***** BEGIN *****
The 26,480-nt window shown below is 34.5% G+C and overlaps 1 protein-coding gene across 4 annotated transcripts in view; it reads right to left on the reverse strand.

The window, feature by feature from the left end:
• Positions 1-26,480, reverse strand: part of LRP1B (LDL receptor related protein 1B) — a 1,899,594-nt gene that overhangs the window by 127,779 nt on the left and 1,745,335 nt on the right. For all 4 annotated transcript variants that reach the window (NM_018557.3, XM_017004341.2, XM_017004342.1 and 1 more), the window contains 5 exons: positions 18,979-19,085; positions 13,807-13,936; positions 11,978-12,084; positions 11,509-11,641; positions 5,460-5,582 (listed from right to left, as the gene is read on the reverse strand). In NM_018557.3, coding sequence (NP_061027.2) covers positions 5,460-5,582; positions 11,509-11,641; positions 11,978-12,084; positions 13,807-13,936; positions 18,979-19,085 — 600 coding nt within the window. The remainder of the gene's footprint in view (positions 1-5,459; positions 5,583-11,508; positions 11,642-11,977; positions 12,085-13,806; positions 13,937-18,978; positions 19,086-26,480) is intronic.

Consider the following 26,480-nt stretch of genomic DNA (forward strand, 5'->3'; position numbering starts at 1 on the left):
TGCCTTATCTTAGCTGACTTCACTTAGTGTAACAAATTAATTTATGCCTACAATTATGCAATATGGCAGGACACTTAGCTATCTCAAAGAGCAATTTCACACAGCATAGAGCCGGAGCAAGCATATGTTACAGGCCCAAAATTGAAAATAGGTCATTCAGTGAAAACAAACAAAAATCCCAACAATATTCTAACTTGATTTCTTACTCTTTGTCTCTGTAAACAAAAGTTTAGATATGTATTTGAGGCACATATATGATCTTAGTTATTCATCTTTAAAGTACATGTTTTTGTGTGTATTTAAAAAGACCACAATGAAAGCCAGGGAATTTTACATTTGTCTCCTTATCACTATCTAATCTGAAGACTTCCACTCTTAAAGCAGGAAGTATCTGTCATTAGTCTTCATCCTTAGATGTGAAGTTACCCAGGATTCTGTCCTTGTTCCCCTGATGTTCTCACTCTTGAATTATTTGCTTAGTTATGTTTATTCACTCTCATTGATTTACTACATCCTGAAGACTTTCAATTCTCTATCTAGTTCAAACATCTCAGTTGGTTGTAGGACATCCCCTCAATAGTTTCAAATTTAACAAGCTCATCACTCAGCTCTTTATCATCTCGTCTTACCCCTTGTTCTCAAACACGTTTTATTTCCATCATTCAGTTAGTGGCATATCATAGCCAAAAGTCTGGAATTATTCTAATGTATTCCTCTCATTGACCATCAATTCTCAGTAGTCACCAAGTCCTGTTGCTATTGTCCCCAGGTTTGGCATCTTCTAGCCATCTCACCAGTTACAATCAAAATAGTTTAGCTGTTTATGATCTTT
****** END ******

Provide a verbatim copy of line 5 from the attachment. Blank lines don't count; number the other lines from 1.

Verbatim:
TGCCTTATCTTAGCTGACTTCACTTAGTGTAACAAATTAATTTATGCCTACAATTATGCAATATGGCAGGACACTTAGCTATCTCAAAGAGCAATTTCACACAGCATAGAGCCGGAGCAAGCATATGTTACAGGCCCAAAATTGAAAATAGGTCATTCAGTGAAAACAAACAAAAATCCCAACAATATTCTAACTTGATTTCTTACTCTTTGTCTCTGTAAACAAAAGTTTAGATATGTATTTGAGGCACATATATGATCTTAGTTATTCATCTTTAAAGTACATGTTTTTGTGTGTATTTAAAAAGACCACAATGAAAGCCAGGGAATTTTACATTTGTCTCCTTATCACTATCTAATCTGAAGACTTCCACTCTTAAAGCAGGAAGTATCTGTCATTAGTCTTCATCCTTAGATGTGAAGTTACCCAGGATTCTGTCCTTGTTCCCCTGATGTTCTCACTCTTGAATTATTTGCTTAGTTATGTTTATTCACTCTCATTGATTTACTACATCCTGAAGACTTTCAATTCTCTATCTAGTTCAAACATCTCAGTTGGTTGTAGGACATCCCCTCAATAGTTTCAAATTTAACAAGCTCATCACTCAGCTCTTTATCATCTCGTCTTACCCCTTGTTCTCAAACACGTTTTATTTCCATCATTCAGTTAGTGGCATATCATAGCCAAAAGTCTGGAATTATTCTAATGTATTCCTCTCATTGACCATCAATTCTCAGTAGTCACCAAGTCCTGTTGCTATTGTCCCCAGGTTTGGCATCTTCTAGCCATCTCACCAGTTACAATCAAAATAGTTTAGCTGTTTATGATCTTT